The Windrush Generation have been treated appallingly. EU migrants may expect an even worse deal

The treatment of the ‘Windrush Generation’ has been appalling. Yet, argues Matthew Grant (University of Essex), it reflects the government’s policy of creating a ‘hostile environment’ for people who lack documentation in the UK. And while the plight of Windrush immigrants has generated sympathy even from people who normally oppose immigration, there is little chance that migrants from the […]

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    How will Brexit affect the social security rights and protections of EU migrants in the UK?

How will Brexit affect the social security rights and protections of EU migrants in the UK?

Linda Hantrais focuses on two ways in which social security provisions may be affected by Brexit: the social security rights of EU migrants to the UK, where EU institutions have come to play an important coordinating role; and, the social protection rights of British officials working for EU institutions, where benefits and employers’ contributions are paid from the EU […]

Majority (mis)rule and the problem with naturalisation for UK citizens in the EU

Will Britons living in other EU member states have the opportunity to naturalise? Dora Kostakopoulou says this would be a potentially fraught and divisive policy option, particularly for those living in states that do not allow joint citizenship. Instead, she argues, we should reconsider the legitimacy of a narrow majority vote that deprived millions of EU citizens, UK and non-UK, of fundamental […]

EU students at UK universities: patterns and trends

What Brexit will mean for UK universities varies from institution to institution. Much data on Brexit’s impact focuses on sector-wide aggregates, the forest that hides the trees. The UK provides excellent teaching and research, as illustrated by the number of its universities ranked in the top 10, 50 or 100 in the world. Yet despite its world-class reputation, the UK’s […]

Faith in a better migration policy: what we can learn from Christianity

What can Britain learn from Christian thinking as it draws up a post-Brexit immigration policy? In his introduction to Fortress Britain, Ben Ryan (Theos) points out that migrants themselves are disproportionately Christian, as are the charities working in the field. Migration also informs a great deal of political theology.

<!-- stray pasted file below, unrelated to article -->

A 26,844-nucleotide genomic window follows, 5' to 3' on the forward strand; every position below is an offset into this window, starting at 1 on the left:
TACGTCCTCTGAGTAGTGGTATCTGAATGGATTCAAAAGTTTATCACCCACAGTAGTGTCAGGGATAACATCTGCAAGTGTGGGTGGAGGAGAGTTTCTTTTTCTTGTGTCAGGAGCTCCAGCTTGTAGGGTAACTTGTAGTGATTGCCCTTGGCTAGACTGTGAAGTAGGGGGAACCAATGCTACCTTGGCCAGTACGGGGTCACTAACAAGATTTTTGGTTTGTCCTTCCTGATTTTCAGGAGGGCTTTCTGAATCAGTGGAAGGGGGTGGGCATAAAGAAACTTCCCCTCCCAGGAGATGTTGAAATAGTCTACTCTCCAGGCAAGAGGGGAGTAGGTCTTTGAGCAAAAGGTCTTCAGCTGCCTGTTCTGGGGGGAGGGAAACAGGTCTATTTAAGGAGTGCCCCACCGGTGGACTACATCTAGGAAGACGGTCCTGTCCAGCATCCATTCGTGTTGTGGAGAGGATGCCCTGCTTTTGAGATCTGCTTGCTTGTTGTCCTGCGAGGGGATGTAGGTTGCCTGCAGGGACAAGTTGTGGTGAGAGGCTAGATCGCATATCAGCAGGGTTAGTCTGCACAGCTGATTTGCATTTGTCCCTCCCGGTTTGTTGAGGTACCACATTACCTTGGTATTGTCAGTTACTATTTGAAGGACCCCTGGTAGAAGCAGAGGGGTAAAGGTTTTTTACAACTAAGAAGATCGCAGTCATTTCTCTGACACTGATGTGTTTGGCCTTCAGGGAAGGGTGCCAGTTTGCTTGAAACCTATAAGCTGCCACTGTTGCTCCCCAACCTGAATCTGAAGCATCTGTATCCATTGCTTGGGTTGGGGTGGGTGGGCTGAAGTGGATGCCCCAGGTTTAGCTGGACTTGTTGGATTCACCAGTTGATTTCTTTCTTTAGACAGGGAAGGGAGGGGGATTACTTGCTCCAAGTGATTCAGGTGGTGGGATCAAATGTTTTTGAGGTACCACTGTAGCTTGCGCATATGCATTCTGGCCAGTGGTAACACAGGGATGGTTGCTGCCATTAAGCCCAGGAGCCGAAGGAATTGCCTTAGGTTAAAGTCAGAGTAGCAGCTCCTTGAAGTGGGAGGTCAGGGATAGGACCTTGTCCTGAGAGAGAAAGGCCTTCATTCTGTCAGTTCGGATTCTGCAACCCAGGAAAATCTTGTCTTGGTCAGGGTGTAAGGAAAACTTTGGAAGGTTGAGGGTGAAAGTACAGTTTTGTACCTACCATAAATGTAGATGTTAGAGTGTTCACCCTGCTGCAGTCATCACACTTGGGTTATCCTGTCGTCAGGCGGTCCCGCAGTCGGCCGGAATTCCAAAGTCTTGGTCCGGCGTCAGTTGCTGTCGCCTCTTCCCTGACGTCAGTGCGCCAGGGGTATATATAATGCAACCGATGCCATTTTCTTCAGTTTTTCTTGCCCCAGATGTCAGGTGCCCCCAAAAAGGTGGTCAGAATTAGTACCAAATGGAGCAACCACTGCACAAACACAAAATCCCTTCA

The UK will, at some point in the relatively near future, […]

Contrary to popular assumption, most Britons living in the EU27 aren’t retirees

There is a popular assumption that the majority of Britons living in the rest of the EU are pensioners, who have exercised their treaty rights to reside in another EU member state post-retirement. In fact, 80% of the UK citizens who have made their homes and lives in the EU27 are below retirement age. Discussing her fieldwork with Britons living in […]

‘I no longer believe in the British ‘word of honour’: young migrants reflect on Brexit

Young EU migrants’ worries about their post-Brexit immigration status and future are not a concern for themselves alone, writes Aija Lulle (University of Sussex). They reveal an acute loss of trust in the UK and its value systems – signified by the broken ‘word of honour’ – and put social relations between migrants and native-born Britons at risk.

Immediately after the EU referendum, speculation, fears […]

March 28th, 2018|Featured, Migration|3 Comments|
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    Long read | EU citizens in the UK are in a particularly weak position and need an independent authority to monitor their rights

Long read | EU citizens in the UK are in a particularly weak position and need an independent authority to monitor their rights

The Brexit Withdrawal Agreement has been unveiled, and there are serious limitations to the future protections of EU citizens living in Britain after Brexit. As things stand now, EU citizens risk falling into an implementation gap created by the limitations to bottom-up enforcement, and the limits of international dispute settlement. In this blog, Stijn Smismans (Cardiff University) argues that EU citizens in […]

How trade unions are mobilising around the challenges of Brexit

Not all trade unionists wanted to stay in the EU. Nonetheless, Brexit poses a number of challenges for the labour movement. Steve French (Keele University) looks at the three areas on which unions plan to campaign – the regional and sectoral impacts of leaving the EU, and the risk that future free trade agreements will be negotiated with corporate rather […]

Hate crime did spike after the referendum – even allowing for other factors

Did hate crime spike after the referendum? While there is no doubt the number of reported crimes increased, they are always more frequent in June and July and after other significant events, like terror attacks. After controlling for these factors, Daniel Devine (University of Southampton) finds the referendum was associated with a statistically significant rise in hate crime. But how much, and what […]